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[Tech Blog] Test-Pyramid

Hi, I’m Minh Khoi, a front-end developer at AnyMind Group. In this article, I’m going to introduce to you what is a test pyramid in a software product, and to be more specific: a front-end project.

The problem in software testing

In my experience, automation tests provide the facility to record/run a series of interactions with the application and check the expected result or just simply input and output of a function. Those tests work well initially. It’s easy to write, execute but costly to maintain especially in an early stage or in a fast-growing project.

Some argue that testing is costly, redundant in a(n) early birth/fast-growing project. Because an enhancement to the system or a requirement change can easily end up breaking lots of such tests and it will slow down development progress, and you should focus more on manual testing, hire a good QA team instead of writing a bunch of automation tests.

And even in a released application, testing is costly when it comes to refactoring, optimizing the old code. Each change could lead to series of fail tests.

So I agree with that, testing is costly but it’s not redundant and in my humble opinion, a good developer should able to write a testable code and should test their code before send it to the QA. This is why the Pyramid in testing is good to know when we develop an application.

The Pyramid in testing

The test pyramid is a way of thinking about how different kinds of (automated) tests should be used to create a balanced portfolio. Its essential point is that you should have many more low-level UnitTests than high level BroadStackTests running through a GUI.

The test pyramid consists of three layers that your test suite should consist of (bottom to top):

  1. Unit tests
  2. Service/Integration tests.
  3. User Interface tests.
  • Unit tests are low-level testing, the term ‘low-level’ means they approach the lowest scope of your code (e.g: a condition, loop, function, class). This is the foundation of your test system because unit tests make sure that a certain unit of your codebase works as intended. And the number of unit tests will and it should be largely outnumber any other type of test.

  • Your application will likely interact with some other parts (databases, filesystems, http calls). The interact part needs be tested and Integration Tests are there to help. You could mock and stub all collaborators with your application or allow taking real connection to test it. The goal of an integration test is to ensure that your integrated system functions as expected. So it is nice to have some tests that taking real connection of all components in your system altogether. But if you just want to test the connection of some specific part of your system, you could try to take a real connection of that part and mock the rest for a faster test.

  • UI tests or E2E tests is the closest with the real user interaction on your web application. User input should trigger the right actions, data should be presented to the user, the UI state should change as expected. This is the highest level of automation testing. By using a tool or framework, E2E test tell the browser what to do, click, type and then expect the behavior of application base on the action. It is good to have full coverage with unit and integration tests. However, users can face unexpected behaviors when they run an application in the browser — E2E tests are the perfect solution for that.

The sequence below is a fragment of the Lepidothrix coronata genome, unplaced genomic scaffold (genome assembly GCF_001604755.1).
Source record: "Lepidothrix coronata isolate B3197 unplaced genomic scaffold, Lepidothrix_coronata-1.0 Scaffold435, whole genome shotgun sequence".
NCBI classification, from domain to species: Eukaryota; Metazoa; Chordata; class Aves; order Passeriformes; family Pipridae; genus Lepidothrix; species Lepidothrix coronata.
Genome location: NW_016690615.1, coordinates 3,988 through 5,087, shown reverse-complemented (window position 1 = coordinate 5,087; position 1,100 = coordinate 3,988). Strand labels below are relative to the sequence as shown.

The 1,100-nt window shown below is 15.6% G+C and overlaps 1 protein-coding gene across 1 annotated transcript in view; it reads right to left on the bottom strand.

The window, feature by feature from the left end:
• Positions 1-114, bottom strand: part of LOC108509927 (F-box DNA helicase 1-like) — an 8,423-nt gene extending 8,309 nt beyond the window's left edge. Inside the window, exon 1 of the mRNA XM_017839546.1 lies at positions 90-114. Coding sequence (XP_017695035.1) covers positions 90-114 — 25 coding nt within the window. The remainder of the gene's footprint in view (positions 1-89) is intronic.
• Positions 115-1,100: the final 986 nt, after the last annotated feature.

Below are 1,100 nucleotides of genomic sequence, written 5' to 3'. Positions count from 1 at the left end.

Note: Modern web applications using single page application frameworks (React, Vue, Angular) often come with their own tools and helpers that allow you to perform the interaction between components in your application and with the collaborators in a pretty low-level manner. Therefore the line between unit test and integration test is kind of blur nowadays. Even with vanilla javascript, you can use tools like Jasmine, Mocha, or my favorite of all – Jest to test your application both unit tests and integration tests.

Base on the pyramid, you could easily spot some important things from it.

  • 1: The more high-level you get, the fewer tests you should have.

    • Because of the higher level you get, the cost to write, run in the pipeline, and maintain is more expensive.
    • Low-level tests tend to run faster because they dont require a full DOM tree to run and easy to maintain because these test is small.
  • 2: Write tests with different levels of detail.

    • You should focus on unit tests, write lots of small and fast unit test to cover all branches of the condition statement, input and output of function, etc.
    • Write some more integration tests to make sure your application behave correctly.
    • Write few high-level tests that test your application from end-to-end.
    • Watch out that you don’t end up with a massive test suite on integration and E2E that will be a nightmare to maintain and takes way too long to run.
  • 3: Even we could bring up all the applications and connections from end-to-end to test. But we can not test all the styles or whether UI is matched with the design. That is why the high-level test should focus on the important scenarios.

Note: In my experience, if you get a failure in a high-level test, this likely means you have a bug in your functional code, which also means you have a missing or incorrect unit test. Therefore, after fixing that bug, you should replicate the bug with a unit test and a unit test will ensure the bug will be found if it ever happens again.

Wrapping things up

That’s it! I hope that there’s something useful in this article. Now go ahead and prioritize testing in your application’s test cycle. This is will pay off some days.

And remember: Eliminate bugs will save your company’s reputation.

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